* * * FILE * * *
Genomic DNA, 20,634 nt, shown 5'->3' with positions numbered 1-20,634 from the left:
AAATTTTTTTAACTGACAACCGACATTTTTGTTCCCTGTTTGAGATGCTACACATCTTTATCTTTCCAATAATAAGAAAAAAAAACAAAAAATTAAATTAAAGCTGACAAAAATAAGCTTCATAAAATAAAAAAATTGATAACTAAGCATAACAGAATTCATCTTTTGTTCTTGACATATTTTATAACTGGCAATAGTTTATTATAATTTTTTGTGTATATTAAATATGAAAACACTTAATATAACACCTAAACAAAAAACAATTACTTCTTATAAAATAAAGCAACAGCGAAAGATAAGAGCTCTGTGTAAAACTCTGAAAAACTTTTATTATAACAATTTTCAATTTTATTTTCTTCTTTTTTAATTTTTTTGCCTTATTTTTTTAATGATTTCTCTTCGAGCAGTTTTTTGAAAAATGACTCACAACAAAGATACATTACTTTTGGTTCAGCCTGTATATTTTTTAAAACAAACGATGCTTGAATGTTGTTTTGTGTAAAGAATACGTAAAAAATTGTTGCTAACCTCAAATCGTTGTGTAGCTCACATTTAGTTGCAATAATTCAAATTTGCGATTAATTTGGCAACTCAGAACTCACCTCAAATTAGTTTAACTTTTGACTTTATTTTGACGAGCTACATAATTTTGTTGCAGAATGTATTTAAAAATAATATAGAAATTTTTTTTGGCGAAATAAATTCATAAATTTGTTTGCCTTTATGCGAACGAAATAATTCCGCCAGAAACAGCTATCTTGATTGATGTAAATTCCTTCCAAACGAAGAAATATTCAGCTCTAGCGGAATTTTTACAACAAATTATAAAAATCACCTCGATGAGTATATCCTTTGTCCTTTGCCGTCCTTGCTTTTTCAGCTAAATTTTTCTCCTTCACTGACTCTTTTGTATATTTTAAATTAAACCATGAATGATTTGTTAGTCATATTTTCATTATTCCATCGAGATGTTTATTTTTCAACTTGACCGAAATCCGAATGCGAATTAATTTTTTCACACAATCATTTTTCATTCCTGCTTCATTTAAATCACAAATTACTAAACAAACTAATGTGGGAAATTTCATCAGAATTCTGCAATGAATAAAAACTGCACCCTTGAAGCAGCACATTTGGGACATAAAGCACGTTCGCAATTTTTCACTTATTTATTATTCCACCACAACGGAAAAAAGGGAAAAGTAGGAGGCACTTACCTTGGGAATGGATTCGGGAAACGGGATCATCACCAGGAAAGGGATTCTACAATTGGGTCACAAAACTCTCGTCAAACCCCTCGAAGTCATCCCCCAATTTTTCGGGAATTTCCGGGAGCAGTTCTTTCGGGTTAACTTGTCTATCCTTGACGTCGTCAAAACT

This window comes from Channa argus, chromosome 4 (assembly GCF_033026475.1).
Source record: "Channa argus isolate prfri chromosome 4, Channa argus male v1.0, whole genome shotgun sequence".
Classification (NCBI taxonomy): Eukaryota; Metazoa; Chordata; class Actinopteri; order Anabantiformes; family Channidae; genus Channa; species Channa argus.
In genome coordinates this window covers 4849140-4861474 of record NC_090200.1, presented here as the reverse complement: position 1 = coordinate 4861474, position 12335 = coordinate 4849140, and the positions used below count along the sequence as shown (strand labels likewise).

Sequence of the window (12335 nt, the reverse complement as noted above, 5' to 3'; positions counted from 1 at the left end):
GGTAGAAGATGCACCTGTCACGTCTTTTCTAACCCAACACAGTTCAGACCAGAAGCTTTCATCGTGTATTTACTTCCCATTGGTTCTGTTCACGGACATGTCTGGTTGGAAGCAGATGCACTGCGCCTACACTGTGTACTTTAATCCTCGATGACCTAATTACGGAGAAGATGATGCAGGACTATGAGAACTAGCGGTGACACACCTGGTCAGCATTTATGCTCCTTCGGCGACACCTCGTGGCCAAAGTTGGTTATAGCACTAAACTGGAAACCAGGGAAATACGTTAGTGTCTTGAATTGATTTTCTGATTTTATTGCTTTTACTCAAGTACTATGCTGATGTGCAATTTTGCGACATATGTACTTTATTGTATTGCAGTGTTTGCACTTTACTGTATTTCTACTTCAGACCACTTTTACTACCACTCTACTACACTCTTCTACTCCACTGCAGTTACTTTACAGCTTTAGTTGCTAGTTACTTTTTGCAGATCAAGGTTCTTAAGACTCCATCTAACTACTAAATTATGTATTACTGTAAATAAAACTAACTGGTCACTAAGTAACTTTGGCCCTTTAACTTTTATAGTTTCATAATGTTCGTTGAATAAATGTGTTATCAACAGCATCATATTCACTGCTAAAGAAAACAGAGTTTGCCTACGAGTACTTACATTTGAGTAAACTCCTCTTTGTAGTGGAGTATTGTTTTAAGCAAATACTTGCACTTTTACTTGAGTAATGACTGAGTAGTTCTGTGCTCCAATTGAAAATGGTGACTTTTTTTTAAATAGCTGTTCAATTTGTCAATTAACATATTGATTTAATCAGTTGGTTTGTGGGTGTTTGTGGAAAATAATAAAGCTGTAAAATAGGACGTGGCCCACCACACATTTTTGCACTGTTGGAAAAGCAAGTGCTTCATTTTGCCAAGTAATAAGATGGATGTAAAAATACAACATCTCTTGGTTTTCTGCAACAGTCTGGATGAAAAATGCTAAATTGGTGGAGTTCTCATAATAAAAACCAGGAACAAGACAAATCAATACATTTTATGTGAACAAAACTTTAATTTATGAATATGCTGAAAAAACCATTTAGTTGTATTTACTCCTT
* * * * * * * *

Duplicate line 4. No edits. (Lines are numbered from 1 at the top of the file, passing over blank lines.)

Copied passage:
Source record: "Channa argus isolate prfri chromosome 4, Channa argus male v1.0, whole genome shotgun sequence".